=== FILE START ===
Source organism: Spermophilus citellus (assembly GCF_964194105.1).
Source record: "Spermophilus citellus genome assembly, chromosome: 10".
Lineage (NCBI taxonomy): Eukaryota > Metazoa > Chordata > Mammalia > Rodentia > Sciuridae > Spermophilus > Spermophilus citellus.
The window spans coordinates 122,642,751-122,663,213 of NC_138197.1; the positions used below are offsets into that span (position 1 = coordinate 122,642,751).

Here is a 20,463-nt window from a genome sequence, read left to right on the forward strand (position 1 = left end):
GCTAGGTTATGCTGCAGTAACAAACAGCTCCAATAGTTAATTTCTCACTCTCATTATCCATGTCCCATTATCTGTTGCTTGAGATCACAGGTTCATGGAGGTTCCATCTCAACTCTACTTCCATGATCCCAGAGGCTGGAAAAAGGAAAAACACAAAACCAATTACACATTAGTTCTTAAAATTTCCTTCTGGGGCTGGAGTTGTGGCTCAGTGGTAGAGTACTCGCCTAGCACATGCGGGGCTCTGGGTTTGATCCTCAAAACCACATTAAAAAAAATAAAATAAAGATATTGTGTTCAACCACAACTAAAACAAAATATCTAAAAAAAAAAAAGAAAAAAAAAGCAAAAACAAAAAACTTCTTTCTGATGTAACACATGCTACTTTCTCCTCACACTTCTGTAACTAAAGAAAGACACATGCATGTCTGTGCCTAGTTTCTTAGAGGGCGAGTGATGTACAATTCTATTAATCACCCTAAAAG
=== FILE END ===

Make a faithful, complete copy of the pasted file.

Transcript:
Source organism: Spermophilus citellus (assembly GCF_964194105.1).
Source record: "Spermophilus citellus genome assembly, chromosome: 10".
Lineage (NCBI taxonomy): Eukaryota > Metazoa > Chordata > Mammalia > Rodentia > Sciuridae > Spermophilus > Spermophilus citellus.
The window spans coordinates 122,642,751-122,663,213 of NC_138197.1; the positions used below are offsets into that span (position 1 = coordinate 122,642,751).

Here is a 20,463-nt window from a genome sequence, read left to right on the forward strand (position 1 = left end):
GCTAGGTTATGCTGCAGTAACAAACAGCTCCAATAGTTAATTTCTCACTCTCATTATCCATGTCCCATTATCTGTTGCTTGAGATCACAGGTTCATGGAGGTTCCATCTCAACTCTACTTCCATGATCCCAGAGGCTGGAAAAAGGAAAAACACAAAACCAATTACACATTAGTTCTTAAAATTTCCTTCTGGGGCTGGAGTTGTGGCTCAGTGGTAGAGTACTCGCCTAGCACATGCGGGGCTCTGGGTTTGATCCTCAAAACCACATTAAAAAAAATAAAATAAAGATATTGTGTTCAACCACAACTAAAACAAAATATCTAAAAAAAAAAAAGAAAAAAAAAGCAAAAACAAAAAACTTCTTTCTGATGTAACACATGCTACTTTCTCCTCACACTTCTGTAACTAAAGAAAGACACATGCATGTCTGTGCCTAGTTTCTTAGAGGGCGAGTGATGTACAATTCTATTAATCACCCTAAAAG